Saturday, May 30, 2015

Back Home in Oriental

I snagged this nice photo of my parents' porch before we drove away from West Virginia.
Adam's been baking breakfast bread a lot since we came come. We now have Peter and Anna home for the summer, and this bread is popular.

While I was at Max and Anne's farm, they gave me a few gourds Anne had grown last season. They're nicely dried.
Dried gourds get this moldy growth look on the outside. Years ago in Iowa, I bought a beautiful swan's neck gourd and dried it, and then threw it away when it "grew" like this. :(
Anne showed me that all you have to do is sand the gourds, and the mold growth comes right off.
So I sanded them and then painted them with polyurethane. They're kinda shiny now.
I like this mottled brown look. Haven't decided yet what to do with them. To cut intricate designs on them I need a special tool. I'm gonna watch some youtube videos. I saved a handful of seeds from one of them, and next year at the farm I want to grow lots of them, design something cool on them, and sell them at the market. Bird houses? Lamps? Hanging gourds? Bowls and spoons?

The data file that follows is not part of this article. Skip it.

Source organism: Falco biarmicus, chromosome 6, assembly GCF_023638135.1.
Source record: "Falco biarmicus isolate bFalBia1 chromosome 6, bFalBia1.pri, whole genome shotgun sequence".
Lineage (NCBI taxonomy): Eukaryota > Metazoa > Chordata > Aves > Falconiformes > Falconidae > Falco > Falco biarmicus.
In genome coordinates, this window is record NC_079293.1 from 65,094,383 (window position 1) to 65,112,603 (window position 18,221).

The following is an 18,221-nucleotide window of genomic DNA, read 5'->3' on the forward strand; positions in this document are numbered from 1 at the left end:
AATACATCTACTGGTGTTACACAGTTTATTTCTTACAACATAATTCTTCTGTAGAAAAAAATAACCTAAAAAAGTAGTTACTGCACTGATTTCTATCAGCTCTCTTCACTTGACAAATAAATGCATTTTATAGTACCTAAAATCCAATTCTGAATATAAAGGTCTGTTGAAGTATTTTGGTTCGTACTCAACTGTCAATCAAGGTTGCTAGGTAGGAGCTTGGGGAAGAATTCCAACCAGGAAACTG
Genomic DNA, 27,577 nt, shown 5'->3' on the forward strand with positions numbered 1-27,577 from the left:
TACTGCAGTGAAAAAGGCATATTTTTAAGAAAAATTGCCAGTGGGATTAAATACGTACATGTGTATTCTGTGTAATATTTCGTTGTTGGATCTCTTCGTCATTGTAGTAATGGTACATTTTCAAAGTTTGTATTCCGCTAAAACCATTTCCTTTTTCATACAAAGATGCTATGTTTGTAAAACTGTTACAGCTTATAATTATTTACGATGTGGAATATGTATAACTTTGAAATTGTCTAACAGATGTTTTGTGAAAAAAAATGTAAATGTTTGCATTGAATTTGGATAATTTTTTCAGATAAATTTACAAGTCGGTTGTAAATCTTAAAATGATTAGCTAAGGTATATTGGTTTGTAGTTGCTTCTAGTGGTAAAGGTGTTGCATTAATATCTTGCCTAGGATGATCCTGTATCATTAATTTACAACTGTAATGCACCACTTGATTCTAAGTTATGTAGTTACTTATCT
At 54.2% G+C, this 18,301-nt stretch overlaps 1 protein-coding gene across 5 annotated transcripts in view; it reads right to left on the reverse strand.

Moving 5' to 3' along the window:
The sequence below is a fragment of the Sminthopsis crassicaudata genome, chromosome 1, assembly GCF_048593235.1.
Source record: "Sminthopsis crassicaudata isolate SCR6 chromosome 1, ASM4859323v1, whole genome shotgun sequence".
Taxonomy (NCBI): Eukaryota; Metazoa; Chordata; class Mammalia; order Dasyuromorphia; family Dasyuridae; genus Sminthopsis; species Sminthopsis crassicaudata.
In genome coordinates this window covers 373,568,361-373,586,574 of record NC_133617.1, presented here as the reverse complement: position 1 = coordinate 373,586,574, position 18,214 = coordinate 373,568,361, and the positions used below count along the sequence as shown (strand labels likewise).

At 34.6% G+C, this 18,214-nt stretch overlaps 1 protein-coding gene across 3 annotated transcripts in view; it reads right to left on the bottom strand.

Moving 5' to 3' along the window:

This old house in Oriental has been sad-looking. Peeling paint, weedy/viney yard, derelict and vacant. At last someone is fixing it up, and it's looking mighty fine. They passed sheetrock in through an upstairs window.
These bright bushes are full of spring right now.

The views here are as wide and comforting as ever.
Welcome to the river.

Thursday, May 28, 2015

The Mysterious Mr. M. ~

This morning Adam and I went to the hopefully-soon-to-be-ours house, to meet with a potential contractor. We were happy to see that Adam's latest tarp work was successful, and the tarp remained in tact and tight while we were gone for ten days. Phew! A dry attic is a good thing.
Speaking of attics, Adam and the contractor spent some time up there inspecting the roof and ceiling.